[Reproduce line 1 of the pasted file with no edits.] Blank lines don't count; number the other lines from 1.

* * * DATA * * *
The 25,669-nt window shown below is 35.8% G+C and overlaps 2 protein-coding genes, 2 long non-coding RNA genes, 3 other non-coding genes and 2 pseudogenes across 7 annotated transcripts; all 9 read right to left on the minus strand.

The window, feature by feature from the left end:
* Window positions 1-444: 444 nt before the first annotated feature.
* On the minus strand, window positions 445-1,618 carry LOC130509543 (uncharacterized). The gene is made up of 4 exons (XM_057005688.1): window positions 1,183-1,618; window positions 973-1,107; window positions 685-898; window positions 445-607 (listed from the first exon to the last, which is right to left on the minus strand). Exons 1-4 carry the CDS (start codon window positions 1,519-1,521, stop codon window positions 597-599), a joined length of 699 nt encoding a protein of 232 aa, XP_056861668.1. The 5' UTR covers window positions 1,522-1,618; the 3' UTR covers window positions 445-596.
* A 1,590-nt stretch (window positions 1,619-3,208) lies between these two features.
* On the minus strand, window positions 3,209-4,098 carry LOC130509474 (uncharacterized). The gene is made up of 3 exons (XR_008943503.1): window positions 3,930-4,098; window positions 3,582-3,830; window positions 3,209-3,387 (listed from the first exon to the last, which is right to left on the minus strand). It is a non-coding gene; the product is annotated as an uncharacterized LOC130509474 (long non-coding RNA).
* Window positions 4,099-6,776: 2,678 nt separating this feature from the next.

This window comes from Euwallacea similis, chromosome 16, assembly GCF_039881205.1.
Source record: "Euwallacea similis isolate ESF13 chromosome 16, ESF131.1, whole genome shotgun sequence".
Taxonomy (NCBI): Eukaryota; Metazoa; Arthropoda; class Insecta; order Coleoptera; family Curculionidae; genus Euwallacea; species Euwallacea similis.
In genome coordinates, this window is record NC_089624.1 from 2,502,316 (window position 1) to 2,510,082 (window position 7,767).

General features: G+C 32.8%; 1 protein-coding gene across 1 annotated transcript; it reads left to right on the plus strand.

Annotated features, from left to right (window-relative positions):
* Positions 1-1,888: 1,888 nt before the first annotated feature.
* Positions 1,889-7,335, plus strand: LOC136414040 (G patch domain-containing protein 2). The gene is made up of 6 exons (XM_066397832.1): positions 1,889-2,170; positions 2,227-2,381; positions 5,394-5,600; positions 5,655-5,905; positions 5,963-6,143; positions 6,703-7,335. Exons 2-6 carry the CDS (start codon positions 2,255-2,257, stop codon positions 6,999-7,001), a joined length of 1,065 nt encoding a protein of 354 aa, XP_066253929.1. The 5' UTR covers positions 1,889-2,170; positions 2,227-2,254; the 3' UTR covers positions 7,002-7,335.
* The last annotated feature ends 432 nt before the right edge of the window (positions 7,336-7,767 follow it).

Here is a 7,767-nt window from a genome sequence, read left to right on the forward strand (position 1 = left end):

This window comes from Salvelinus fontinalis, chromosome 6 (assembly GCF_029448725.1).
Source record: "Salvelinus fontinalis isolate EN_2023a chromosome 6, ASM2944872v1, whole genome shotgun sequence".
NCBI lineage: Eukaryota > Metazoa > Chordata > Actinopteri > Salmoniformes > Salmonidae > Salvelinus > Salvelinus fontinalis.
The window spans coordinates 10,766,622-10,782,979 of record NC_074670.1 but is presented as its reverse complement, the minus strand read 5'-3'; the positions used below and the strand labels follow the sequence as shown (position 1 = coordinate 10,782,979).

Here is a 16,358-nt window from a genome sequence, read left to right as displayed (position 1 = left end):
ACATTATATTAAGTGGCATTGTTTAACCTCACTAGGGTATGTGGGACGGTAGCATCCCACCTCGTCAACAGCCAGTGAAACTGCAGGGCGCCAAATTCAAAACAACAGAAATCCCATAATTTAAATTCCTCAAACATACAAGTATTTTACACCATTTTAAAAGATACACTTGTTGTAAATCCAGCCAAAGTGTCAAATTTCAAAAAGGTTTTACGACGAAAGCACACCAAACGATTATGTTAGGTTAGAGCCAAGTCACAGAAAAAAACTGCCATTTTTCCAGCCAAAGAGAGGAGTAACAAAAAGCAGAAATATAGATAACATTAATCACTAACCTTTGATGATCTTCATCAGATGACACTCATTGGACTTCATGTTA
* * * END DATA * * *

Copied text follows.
The 25,669-nt window shown below is 35.8% G+C and overlaps 2 protein-coding genes, 2 long non-coding RNA genes, 3 other non-coding genes and 2 pseudogenes across 7 annotated transcripts; all 9 read right to left on the minus strand.